La Roncaia Friulano  2011 750ml
SKU 745650

La Roncaia Friulano 2011

La Roncaia - Friuli-Venezia Giulia - Italy

Professional Wine Reviews for La Roncaia Friulano 2011

Rated 91 by Decanter
A white that shows a wonderful depth of fruit. Minerals, dried apples and mangoes and more. Some marzipan too. Full body, fresh acidity and a clean finish. Slightly off-dry but delicious. (Suckling)
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$29.24
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$28.54
12 Bottle
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750ml
91Decanter

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Additional Information on La Roncaia Friulano 2011

Winery: La Roncaia

Vintage: 2011

The year 2011 was an interesting year for many northern and central European countries, as the weather was more than unpredictable in the spring and summer. However, in most countries, the climatic conditions thankfully settled down in the late summer and fall. The result of this slightly difficult year of weather in France was a set of surprisingly small yields, but overall, these yields were of a higher quality than those harvested in certain previous years. A fantastic set of wines was also made in Italy and Spain, and the Rioja wines - when released - are set to be very good indeed. Austria also had superb year in 2011, with almost fifty percent more grapes being grown and used for their distinctive Gruner Veltliner wines than in the year before. Possibly the European country which had the finest 2011, though, was Portugal, with wineries in the Douro region claiming this year to be one of the best in decades for the production of Port wine, and the bright, young Vinho Verdes wines. In the New World, the Pacific Northwest saw some of the best weather of 2011, and Washington State and Oregon reportedly had a highly successful year, especially for the cultivation of high quality red wine grapes. Chile and Argentina had a relatively cool year, which certainly helped retain the character of many of their key grape varietals, and should make for some exciting drinking. South Africa had especially good weather for their white wine grape varietals, particularly Chardonnay and Sauvignon Blanc, and many South African wineries are reporting 2011 as one of their best years in recent memory.

Varietal: Tocai Friulano

The Tocai Fruiliano grape has been grown in and around the northern Italian region of Friulia for centuries, where it remains the most widely cultivated varietal and is deeply entrenched in the local wine culture. There have been successful planting of Tocai Fruiliano in the New World, also, as it grows in many places where the climatic conditions are just right, and thrives well on dry and sunny hillsides. Tocai Fruiliano has long been thought to be a relative of Hungary's Tokaji grape, and the Tokay d'Alsace grape of France, but recent scientific research has proven this to be false. In actual fact, the Tocai Fruiliano is none other than the Sauvignon Vert varietal, which is a grape grown in many parts of Europe. Wines made from the Tocai Fruiliano are generally straw yellow in color, and packed full of citrus flavors They are most easily recognizable by their strong bouquet of wild flowers.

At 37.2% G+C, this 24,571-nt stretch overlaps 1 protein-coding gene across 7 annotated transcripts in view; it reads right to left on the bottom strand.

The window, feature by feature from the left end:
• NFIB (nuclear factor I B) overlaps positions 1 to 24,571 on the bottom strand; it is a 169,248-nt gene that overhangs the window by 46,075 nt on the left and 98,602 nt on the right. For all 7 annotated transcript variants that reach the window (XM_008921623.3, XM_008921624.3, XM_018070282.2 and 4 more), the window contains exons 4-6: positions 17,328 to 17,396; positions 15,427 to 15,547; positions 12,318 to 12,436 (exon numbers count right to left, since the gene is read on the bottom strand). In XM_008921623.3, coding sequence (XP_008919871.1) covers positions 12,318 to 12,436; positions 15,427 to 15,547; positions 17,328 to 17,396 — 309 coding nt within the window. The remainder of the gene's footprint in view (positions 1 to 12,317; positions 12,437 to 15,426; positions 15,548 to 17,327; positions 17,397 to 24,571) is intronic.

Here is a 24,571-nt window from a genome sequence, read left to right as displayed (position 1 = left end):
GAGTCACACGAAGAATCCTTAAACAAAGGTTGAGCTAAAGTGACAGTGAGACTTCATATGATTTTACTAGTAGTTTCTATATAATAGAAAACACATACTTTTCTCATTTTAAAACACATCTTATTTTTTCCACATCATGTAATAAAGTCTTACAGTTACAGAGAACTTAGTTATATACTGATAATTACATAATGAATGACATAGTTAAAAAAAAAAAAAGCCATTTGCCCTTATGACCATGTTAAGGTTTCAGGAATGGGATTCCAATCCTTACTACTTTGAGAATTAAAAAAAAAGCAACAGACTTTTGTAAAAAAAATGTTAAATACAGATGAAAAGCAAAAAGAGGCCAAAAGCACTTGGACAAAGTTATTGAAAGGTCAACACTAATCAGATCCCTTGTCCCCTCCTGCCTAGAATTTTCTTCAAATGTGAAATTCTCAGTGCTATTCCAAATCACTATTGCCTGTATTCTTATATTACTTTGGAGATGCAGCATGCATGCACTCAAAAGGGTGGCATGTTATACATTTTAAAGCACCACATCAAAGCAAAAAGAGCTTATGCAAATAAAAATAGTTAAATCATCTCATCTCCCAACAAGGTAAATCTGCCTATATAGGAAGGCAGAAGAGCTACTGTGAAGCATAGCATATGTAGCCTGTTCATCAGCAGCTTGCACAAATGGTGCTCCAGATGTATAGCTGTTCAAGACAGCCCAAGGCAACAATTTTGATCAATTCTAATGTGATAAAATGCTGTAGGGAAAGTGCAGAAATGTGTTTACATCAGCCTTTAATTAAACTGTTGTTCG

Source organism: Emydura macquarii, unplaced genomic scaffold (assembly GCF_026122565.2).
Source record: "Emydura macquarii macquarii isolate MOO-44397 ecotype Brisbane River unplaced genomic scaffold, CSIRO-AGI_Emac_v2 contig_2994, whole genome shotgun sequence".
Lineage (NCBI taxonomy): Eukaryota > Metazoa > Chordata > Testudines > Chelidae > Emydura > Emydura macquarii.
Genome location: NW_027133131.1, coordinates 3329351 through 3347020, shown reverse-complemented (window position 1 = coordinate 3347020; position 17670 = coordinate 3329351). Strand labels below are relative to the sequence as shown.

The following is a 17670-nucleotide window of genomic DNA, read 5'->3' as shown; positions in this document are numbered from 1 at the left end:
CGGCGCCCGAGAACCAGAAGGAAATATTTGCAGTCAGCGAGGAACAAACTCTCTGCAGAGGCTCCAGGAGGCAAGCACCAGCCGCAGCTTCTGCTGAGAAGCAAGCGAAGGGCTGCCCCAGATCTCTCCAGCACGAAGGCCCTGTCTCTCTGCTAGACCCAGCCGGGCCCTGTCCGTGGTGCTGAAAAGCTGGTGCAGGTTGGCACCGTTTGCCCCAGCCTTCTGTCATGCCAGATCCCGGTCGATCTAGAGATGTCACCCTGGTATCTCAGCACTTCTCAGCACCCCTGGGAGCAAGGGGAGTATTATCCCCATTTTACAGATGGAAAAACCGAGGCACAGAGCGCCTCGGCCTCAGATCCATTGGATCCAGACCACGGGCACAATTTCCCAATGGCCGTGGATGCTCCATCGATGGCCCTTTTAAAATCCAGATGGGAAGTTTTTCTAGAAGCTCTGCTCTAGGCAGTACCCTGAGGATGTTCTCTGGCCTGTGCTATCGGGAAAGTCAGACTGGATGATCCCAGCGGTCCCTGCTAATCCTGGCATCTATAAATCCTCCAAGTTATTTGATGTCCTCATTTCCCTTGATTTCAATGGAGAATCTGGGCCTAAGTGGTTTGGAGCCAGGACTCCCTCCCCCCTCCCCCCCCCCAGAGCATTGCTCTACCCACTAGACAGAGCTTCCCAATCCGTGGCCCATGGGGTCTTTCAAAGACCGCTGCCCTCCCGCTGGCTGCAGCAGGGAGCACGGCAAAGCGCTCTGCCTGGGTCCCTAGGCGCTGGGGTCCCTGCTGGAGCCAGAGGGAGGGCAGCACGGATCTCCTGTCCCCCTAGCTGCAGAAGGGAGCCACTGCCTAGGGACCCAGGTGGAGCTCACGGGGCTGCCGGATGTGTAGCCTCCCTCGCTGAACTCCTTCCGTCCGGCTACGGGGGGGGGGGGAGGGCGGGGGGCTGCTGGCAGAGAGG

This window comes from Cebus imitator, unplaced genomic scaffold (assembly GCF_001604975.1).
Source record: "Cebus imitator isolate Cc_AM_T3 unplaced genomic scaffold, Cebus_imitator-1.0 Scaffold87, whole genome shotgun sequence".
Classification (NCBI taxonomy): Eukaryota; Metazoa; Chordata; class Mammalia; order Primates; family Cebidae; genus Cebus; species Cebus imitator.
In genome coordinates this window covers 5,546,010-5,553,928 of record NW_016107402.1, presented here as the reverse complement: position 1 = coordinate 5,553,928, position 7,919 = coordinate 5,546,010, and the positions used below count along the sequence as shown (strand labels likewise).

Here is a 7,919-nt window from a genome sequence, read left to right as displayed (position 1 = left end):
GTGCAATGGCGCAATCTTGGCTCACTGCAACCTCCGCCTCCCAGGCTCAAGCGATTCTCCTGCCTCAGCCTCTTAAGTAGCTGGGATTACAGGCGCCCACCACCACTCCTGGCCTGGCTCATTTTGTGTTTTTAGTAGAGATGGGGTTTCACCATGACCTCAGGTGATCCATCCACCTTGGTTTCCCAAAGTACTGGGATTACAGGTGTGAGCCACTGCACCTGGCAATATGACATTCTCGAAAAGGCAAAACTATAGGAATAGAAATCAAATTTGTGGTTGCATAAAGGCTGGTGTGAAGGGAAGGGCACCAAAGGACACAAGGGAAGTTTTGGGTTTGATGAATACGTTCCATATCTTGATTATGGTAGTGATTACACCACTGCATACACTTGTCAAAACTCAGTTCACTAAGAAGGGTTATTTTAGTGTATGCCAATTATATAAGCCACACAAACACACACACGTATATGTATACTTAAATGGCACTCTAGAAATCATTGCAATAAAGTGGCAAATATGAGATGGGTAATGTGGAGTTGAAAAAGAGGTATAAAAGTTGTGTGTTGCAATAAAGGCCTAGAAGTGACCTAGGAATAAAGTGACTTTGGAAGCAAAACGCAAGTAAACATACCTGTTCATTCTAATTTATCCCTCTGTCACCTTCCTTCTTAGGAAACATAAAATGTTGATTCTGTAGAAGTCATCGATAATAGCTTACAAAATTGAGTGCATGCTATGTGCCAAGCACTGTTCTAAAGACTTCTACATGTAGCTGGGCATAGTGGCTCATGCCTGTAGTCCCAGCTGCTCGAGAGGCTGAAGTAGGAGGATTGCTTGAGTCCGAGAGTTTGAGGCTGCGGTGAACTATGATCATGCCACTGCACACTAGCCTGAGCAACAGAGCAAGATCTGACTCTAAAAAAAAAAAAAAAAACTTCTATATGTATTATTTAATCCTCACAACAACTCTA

Region: Friuli-Venezia Giulia

Friuli-Venezia Giulia is an important Italian wine region, situated high in the northernmost parts of the country, and close to the Slovenian and Austrian borders. As such, there is a considerable Germanic influence on the wines of this region, with varietals such as Riesling growing alongside Italian classics such as Pinot Grigio. The finest wines of Friuli-Venezia Giulia are considered to be those which capture the alpine essence of the region, with its pine scented terroirs and crystal mountain waters which run down from the mountains. There are also several interesting lesser known grape varietals processed in Friuli-Venezia Giulia, which gives the region a unique wine culture which the local wine makers are immensely proud of, and which makes the region a fascinating one to explore.

Country: Italy

It isn't difficult to understand why Italy is famed not just for the quality of its wines, but also for the vast variety and range of characteristics found in the wines there. The terrain of the country varies wildly, from the lush rolling green hills and valley of Tuscany, to the sun drenched rocky coasts of Sicily, the mountainous and alpine regions of the north, and the marshy lowlands of the east. Italy really does have a little bit of everything. Combine this huge range of landscapes with an almost perfect climate for grape cultivation, and you have a country seemingly designed for viticultural excellence. The results speak for themselves, and it is clear to see that wine has become an inseparable part of Italian culture as a result of its abundance and brilliance. Each village, city and region has a local wine perfectly matched with the cuisine of the area, and not an evening passes without the vast majority of Italian families raising a glass of locally sourced wine with pride and pleasure.